Reconciliation Action Plan achievements
- Pilgrimage to Wontulp-Bi-Buya (WBB) College
- St Mark’s supporting First Nations constitutional reform
- New Anglicare SQ cards further Reconciliation journey
- PATSIMAC group creating welcome and honouring the culture of the Yugambeh people
- Anglicare’s Reconciling Histories project
- Reconciliation: relationships and respect
- Reconciliation Prayer Spaces
- SEQ Friends of Nungalinya College – building cultural bridges
- Exploring mission in a post-colonial Australian church
- First Nations ‘icons’ – a portal to Aboriginal and Torres Strait Islander Spiritualities
A stunning Aboriginal dot painting has been commissioned by the Parish and Other Mission Agencies Commission (PMC) to commemorate Archbishop Phillip Aspinall’s 2020-2022 Diocesan theme, fittingly upholding our community’s commitment to Reconciliation and our Christian call to seek unity and holiness.
The painting, entitled ‘Being Together’, was created by talented emerging artist Stevie O’Chin, who belongs to the Kabi Kabi and Koa peoples on her father’s side and the Yuin people on her mother’s side.
Stevie O’Chin said that she was particularly inspired by the seventh Diocesan Mark of Mission ‘to live as one holy catholic and apostolic Church’, which is represented by the intricate circle in the centre of the artwork.
“Each circle has ‘U shapes’ that surround the symbols – these symbolise people gathering together to worship, and the blue dotted rings around each symbol in the circles mark the spiritual healing power of God,” Ms O’Chin said.
“What inspired this piece of artwork is what the mission stands for…the mission’s holistic approach…and wanting to make a difference for the betterment of humankind in this country.”
Ms O’Chin said that she carefully considered all elements of the ‘Being Together’ work, which evolved organically during the process of its creation.
“Much thought went into this piece, from design, pattern and the colour scheme, and I find that while reflecting on the piece of art I’m designing, it constantly changes and evolves once I start applying paint to the canvas.”
Archbishop Phillip Aspinall said that ‘to live as one holy catholic and apostolic Church’ harks back to an ecumenical creed with an emphasis on unity and holiness, and he encourages us to share our ‘Being Together’ stories with him.
“One of the marks of mission of our Diocese is ‘to live as one holy catholic and apostolic Church’, which is based on the Nicene Creed,” Archbishop Aspinall said.
“ ‘Catholic’ comes from the Greek kata meaning ‘according to’ and holos meaning ‘whole’ or ‘all’. So, part of our mission is to live in unity and holiness in accordance with the whole church.
“John 17.20-24 tells us that Jesus desires unity among his disciples, just as he and God the Father are one, so that the world will believe that the Father sent Jesus.
“To be one is our divine calling and goes to the heart of our mission. This is so regardless of real or perceived differences among us.
“As we explore ‘Being Together’ over the next three years, I hope that we embrace the call ‘to live as one holy catholic and apostolic Church’. Christ’s mission to the world, our mission, depends on it.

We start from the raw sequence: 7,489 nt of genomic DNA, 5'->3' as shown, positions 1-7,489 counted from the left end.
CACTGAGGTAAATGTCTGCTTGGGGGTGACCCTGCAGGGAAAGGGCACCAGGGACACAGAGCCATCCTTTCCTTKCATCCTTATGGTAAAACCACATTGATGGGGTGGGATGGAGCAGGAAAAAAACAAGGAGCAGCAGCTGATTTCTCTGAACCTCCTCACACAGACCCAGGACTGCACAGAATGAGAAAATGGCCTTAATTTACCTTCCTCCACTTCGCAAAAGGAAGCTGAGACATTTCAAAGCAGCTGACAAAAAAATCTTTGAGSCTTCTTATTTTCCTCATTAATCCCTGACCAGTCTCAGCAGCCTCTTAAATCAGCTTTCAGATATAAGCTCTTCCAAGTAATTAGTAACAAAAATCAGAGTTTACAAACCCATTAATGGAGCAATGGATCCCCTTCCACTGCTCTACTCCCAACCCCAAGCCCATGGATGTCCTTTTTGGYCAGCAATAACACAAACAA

“I look forward to hearing about how you explore ‘Being Together’ and the fruit it bears.”
Dot painting is one of the most internationally recognised forms of Aboriginal First Nations art.
It is an ancient and deeply symbolic practice of the world’s oldest continuously living culture that started with sand, soil and body ‘canvases’, with First Nations artists commencing dot painting on framed stretched canvases in the 1970s.
Ms O’Chin said that she carries on a family legacy of Aboriginal dot painting.
“My paintings are inspired by my surroundings and stories told to me by my parents and family elders,” she said.
“I hail from a large family, many of who are artists, from both my parents’ sides, and I was influenced from a young age and was self-taught from watching my family.
“I am very happy with the result of each artwork; I feel like everything is positioned in the right place and tells the story perfectly.”
The Anglican Church Southern Queensland’s Reconciliation Action Plan (RAP) states that:
“Reconciliation is specifically identified as a key imperative within the Fourth Mark of Mission of the Anglican Communion, as part of God’s Transformation of our lives and all of Creation. Indeed, within Australian contexts, it is hard to see how justice can be done to any of the five international Marks of Mission without adequate attention and will being brought to Indigenous reconciliation issues (p. 3).”
PMC Executive Director and RAP Working Group member Stephen Harrison said that Aboriginal dot painting was chosen as the medium for the artwork to, both, tangibly commemorate the 2020-2022 Diocesan theme’s richness and to uphold the principles and ‘Actions’ of our RAP, which our whole Diocesan community is committed to.
“The timeless practice of Aboriginal dot painting symbolically communicates the depth of the 2020-2022 ‘Being Together’ theme in profound and multi-layered ways,” Dr Harrison said.
“By commissioning dot paintings for the commemoration of our 2020-2022 annual theme, the RAP’s ‘Actions’ to ‘engage diocese, schools and Anglicare staff in understanding and appreciating Aboriginal and Torres Strait Islander cultures, histories and achievements (p.13)’ and to ‘incorporate Aboriginal and Torres Strait Islander supplier diversity within the Church (p. 16)’ are formally embedded in our Diocesan-wide strategies and practices.”
Dr Harrison introduced the intricate ‘Being Together’ dot painting to our Diocesan community at the launch event for the Archbishop’s 2020 ‘Being Together: Practising Peacemaking’ theme in February during a moving service in St John’s Cathedral.Jump to next article